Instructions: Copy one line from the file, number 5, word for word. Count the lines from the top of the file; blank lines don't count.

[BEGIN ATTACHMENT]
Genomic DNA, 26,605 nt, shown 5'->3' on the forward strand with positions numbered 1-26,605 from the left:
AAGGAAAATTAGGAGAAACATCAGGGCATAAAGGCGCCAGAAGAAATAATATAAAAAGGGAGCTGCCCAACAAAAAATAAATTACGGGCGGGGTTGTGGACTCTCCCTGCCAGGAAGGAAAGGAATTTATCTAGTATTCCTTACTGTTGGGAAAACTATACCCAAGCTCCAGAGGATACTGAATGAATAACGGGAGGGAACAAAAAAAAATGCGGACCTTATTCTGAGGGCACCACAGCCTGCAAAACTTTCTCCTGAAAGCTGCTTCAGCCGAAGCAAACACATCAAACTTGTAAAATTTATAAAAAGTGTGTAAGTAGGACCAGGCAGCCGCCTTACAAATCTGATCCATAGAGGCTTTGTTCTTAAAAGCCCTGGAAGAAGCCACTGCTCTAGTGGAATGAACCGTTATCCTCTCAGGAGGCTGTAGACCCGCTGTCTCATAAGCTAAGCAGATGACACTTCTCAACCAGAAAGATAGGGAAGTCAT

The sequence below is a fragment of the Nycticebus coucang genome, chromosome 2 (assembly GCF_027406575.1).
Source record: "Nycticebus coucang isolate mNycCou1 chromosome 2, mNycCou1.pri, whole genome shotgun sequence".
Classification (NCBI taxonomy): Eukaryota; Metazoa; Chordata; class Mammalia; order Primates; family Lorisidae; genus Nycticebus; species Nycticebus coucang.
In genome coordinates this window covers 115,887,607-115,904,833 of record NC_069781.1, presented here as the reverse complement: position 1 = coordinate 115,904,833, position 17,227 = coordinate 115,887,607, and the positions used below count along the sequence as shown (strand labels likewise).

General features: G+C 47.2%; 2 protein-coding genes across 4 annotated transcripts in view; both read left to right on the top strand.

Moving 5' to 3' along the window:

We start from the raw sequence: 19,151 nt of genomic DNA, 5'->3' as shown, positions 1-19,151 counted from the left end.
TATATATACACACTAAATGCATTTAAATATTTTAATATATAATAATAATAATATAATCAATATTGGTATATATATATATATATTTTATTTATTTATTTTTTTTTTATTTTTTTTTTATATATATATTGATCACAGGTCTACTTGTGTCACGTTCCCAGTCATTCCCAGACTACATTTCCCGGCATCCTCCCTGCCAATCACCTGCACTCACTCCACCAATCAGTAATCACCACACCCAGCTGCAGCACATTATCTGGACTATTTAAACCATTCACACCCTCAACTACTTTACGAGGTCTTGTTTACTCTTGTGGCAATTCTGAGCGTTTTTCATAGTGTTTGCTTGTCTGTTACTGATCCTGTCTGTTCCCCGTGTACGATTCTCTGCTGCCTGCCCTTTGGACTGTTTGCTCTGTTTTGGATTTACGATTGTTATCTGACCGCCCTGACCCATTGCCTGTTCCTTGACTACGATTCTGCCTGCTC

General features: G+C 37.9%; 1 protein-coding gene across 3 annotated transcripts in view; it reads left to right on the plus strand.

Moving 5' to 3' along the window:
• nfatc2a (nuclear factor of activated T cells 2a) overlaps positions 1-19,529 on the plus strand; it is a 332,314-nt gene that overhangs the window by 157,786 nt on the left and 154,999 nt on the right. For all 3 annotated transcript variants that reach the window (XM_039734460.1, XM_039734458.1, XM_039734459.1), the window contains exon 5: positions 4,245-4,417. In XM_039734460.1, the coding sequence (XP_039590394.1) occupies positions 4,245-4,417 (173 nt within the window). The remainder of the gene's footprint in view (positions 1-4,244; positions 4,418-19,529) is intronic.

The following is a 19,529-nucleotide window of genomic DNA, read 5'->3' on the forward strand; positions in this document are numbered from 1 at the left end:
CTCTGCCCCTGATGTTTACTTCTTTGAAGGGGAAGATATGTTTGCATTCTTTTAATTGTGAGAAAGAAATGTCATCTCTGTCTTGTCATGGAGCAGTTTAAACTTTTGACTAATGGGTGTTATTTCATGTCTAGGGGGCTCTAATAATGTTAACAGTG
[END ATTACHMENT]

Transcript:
Classification (NCBI taxonomy): Eukaryota; Metazoa; Chordata; class Mammalia; order Primates; family Lorisidae; genus Nycticebus; species Nycticebus coucang.